Matt, the Dirty Dozen report has been widely criticized by many people from all walks of life. Science and healthy eating campaigns have helped place this report in perspective and share the complete picture. I recommend reading the links below. If you live in a developed country you can be confident your government has very strict rules set for maximum residue levels (MRL's) For your comfort, Europe often requires even higher standards than those set in the US. These levels are all set well below what would be needed to impact your health. Imported product should also not be a concern to you as it must meet the exact same criteria and is closely scrutinized with greater random sampling rates. The key point people need to remember is that eating a wide range of fruits and veg daily will have a far greater positive impact on your health than selective eating, which in fact can be detrimental. http://www.safefruitsandveggies.com/ http://www.safefruitsandveggies.com/#showcalculator http://www.thepacker.com/fruit-vegetable-enewsletter/Week_In_Review/Dirty-Dozen-list-again-issued-refuted-204176521.html

Ben J.    
Australia  |  April, 26, 2013 at 05:21 PM

Hi Melinda, I value your input as a dietician. As an experienced farmer I can say confidently however that organic crops do not consistently yield more. This is a complex subject with many factors to be considered. If we simplify it down to yield = profit, every farmer would be growing organic. Regarding sprays, please also remember that chemicals cost a lot of money to buy and apply. Conventional farmers want to minimize their use of chemicals even if solely based off financial benefits. People look at organic and conventional farmers as either A or B. Modern conventional farming in reality is a combination of both organic and "conventional"practices. We need to continue striving for a careful balance of best production practices. The ag world has thankfully changed a lot since the 1970's when many of the current farming stereotypes were formed. I am proud to be involved with modern farming.

Konrad Gola    
Canada  |  April, 29, 2013 at 05:10 PM

About GMO's , you ought to read THE SEEDS OF DESTRUCTION by F. William Engdahl . That`ll put you on true north

Esroger    
San Joquin Valley, California  |  April, 30, 2013 at 11:02 AM

The following is my comment posted to the packer regarding an article about the 4/19/13 release of a Dirty Dozen list by the EWG. Apparently it was lost in the Ethernet. I hope so. I would not be pleased if Karst & the Packer are censoring comments and civil discourse: Barbee, Your questions have prompted a meaningful discussion. I would like to add that there a small number of farmers who practice neither organic nor conventional farming practices. Their products are pesticide free, meaning that NO PESTICIDES have been applied. There are no residues because NOTHING has been applied that would result in even a trace of residue. Organic and conventional growers cannot make this claim. There is no certification program for "Pesticide Free". These growers can only self-certify and stake their reputation on their assurances. You may ask - doesn't this require a lot of consumer trust of the "Pesticide Free" farmer. The answer is yes. But, even "Certified Organic" production requires a huge element of trust. The government agents and certifiers do not visit organic farms between 5 p.m. and 8 a.m. weekends or holidays!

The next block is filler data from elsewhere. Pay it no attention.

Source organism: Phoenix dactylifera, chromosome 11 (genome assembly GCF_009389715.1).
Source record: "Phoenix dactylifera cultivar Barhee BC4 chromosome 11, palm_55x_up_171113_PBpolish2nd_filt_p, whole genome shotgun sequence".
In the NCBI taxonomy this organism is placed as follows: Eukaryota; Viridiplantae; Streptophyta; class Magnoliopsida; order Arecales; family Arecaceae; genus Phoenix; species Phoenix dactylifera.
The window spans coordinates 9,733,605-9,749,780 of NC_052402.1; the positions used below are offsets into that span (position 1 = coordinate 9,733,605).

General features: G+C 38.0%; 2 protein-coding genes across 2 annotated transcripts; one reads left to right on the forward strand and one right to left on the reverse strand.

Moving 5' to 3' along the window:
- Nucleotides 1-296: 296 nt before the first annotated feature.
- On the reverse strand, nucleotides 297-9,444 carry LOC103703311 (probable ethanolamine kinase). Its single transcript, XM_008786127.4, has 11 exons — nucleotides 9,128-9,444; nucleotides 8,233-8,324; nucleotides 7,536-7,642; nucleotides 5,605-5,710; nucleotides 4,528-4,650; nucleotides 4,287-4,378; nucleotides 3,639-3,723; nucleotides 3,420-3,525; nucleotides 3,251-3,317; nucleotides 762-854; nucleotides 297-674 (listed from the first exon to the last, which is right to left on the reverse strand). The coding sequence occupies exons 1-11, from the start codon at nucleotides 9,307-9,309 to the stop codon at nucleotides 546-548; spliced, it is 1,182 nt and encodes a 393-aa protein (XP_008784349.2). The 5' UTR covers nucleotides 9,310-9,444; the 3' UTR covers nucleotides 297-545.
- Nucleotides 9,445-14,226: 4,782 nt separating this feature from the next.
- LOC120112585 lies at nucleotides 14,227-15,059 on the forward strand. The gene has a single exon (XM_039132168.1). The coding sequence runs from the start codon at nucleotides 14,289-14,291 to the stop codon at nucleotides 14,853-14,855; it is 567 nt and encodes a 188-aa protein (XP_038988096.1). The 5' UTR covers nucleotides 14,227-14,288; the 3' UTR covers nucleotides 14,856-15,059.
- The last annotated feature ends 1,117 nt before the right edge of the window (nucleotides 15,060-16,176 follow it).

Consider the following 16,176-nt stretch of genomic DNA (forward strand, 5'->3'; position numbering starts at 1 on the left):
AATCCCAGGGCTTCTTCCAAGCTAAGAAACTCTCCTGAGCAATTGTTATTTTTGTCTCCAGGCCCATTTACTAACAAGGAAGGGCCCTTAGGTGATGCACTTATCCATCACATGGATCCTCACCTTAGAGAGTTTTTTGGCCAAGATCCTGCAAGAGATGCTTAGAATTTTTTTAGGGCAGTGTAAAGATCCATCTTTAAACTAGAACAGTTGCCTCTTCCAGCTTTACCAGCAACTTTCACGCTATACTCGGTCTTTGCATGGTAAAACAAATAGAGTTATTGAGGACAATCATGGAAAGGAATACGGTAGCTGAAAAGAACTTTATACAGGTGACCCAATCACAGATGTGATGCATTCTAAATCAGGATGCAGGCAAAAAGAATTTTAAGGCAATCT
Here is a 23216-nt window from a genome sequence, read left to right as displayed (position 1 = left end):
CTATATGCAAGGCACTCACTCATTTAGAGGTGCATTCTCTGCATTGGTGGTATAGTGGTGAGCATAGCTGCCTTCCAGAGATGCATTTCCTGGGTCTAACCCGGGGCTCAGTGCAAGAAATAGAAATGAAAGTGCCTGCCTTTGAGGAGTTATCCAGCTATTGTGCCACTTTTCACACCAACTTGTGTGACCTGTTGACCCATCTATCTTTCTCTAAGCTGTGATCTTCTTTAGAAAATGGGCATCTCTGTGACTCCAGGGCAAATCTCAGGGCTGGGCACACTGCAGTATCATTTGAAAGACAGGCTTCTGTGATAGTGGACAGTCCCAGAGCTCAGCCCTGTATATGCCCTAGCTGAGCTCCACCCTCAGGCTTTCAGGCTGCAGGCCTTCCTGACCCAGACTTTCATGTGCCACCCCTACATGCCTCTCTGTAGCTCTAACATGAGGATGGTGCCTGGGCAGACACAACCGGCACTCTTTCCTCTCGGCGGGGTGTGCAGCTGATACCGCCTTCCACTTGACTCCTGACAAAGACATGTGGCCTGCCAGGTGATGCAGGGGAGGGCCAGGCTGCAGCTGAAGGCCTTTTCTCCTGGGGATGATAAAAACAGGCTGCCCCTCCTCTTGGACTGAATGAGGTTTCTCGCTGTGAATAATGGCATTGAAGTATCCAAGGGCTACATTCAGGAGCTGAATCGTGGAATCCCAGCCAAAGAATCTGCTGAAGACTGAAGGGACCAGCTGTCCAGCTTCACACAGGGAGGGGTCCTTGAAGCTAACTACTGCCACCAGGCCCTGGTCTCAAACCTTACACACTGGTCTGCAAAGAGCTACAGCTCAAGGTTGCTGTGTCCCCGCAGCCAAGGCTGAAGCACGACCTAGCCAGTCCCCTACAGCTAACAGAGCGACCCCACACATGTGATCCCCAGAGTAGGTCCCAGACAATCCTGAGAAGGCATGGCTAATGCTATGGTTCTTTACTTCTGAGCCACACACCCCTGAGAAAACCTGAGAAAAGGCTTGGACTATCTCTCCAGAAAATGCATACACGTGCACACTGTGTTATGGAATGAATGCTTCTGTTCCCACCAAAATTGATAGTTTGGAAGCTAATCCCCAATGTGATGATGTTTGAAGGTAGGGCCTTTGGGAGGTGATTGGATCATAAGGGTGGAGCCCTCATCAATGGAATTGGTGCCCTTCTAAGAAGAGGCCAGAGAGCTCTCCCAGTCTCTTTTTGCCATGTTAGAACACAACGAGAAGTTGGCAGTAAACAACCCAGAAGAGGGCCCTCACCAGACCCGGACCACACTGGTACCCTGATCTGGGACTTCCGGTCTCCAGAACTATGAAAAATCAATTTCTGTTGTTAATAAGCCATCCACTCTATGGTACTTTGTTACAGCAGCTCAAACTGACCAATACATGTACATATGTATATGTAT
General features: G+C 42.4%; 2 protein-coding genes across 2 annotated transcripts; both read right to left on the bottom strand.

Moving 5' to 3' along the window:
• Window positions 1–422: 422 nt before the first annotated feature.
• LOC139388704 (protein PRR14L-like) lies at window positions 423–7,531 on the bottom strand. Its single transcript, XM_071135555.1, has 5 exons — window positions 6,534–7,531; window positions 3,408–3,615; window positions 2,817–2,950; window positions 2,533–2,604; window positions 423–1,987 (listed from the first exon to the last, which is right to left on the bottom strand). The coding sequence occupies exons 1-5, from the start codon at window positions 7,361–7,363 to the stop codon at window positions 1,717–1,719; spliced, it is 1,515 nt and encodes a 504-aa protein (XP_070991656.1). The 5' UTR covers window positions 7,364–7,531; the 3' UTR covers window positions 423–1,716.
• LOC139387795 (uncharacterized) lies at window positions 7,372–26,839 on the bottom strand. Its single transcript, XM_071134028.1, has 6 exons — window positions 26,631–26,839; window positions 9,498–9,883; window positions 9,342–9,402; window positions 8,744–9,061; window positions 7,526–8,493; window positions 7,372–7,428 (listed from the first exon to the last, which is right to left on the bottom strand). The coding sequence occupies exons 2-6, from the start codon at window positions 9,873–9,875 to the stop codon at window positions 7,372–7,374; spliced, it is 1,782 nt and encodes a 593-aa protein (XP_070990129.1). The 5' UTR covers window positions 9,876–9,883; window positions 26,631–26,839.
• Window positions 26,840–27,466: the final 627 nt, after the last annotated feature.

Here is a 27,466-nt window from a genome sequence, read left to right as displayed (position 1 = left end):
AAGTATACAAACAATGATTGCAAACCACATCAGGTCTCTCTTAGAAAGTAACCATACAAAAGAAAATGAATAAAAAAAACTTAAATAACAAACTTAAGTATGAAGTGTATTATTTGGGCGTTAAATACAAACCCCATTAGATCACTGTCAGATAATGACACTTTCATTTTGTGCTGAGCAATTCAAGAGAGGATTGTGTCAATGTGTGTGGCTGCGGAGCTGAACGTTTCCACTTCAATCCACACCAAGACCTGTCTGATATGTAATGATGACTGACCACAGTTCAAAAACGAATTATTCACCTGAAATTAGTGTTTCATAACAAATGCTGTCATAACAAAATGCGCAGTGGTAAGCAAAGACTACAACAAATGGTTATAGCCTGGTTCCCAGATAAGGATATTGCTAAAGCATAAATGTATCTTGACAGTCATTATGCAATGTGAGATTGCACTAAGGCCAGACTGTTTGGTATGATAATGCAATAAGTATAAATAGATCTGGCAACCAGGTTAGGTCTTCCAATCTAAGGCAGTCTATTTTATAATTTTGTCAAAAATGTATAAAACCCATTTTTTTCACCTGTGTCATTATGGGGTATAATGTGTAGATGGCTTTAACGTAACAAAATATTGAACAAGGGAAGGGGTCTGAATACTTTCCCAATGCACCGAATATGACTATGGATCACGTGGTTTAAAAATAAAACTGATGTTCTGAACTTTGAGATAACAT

Diane Polcsik    
Middleburg Heights, OH  |  May, 17, 2013 at 09:44 AM

I'm confused. If GMO corn is grown from a GMO seed, then how can it be on the Clean 15 list? Shouldn't we be buying organic or clean conventional corn? If we eat non-organic corn and 90% of our corn is GMO, then isn't it almost certain that I'm eating GMO corn? Somebody please explain this to me!!! Thanks :)

Chris Koger    
Lenexa, KS  |  May, 19, 2013 at 10:58 PM

Diane, This list has nothing to do with GMOs -- it's just that the comments have taken a turn of their own, and here we are. The list only addresses conventional and organic and doesn't specifically list any GMO products, although I'm sure it goes without saying the Environmental Working Group would not endorse any GMO products on the Clean 15. Here's the background on GMO corn, though: When people talk about GMO corn, they're usually talking about field corn, which isn't eaten fresh. That corn, grown for animal feed and food ingredients (corn chips and millions of other products), has been available in GMO varieties for years. Sweet corn, eaten fresh (and canned and frozen) is just a tiny fraction of the overall corn grown in the U.S. Until 2011, it was not available as a GMO variety. There are a few growers out there testing it: http://tinyurl.com/GMO-sweetcorn, http://tinyurl.com/GMO-The-Packer. For the most part, fresh fruits/vegetables are not GMO. There's a Hawaiian papaya shipped to the mainland and some of the sweet corn. A company in Canada is looking into marketing a non-browning apple, Arctic, but the U.S. apple industry hasn't shown any interest in it. Chris Koger News Editor The Packer

Diane    
Cleveland, OH  |  May, 29, 2013 at 10:00 AM

Chris, Thanks so much for all the info on corn!!! I always wondered about it, but I didn't know there were two kinds being grown. Thanks again for the valuable info and for clarifying it for me!!!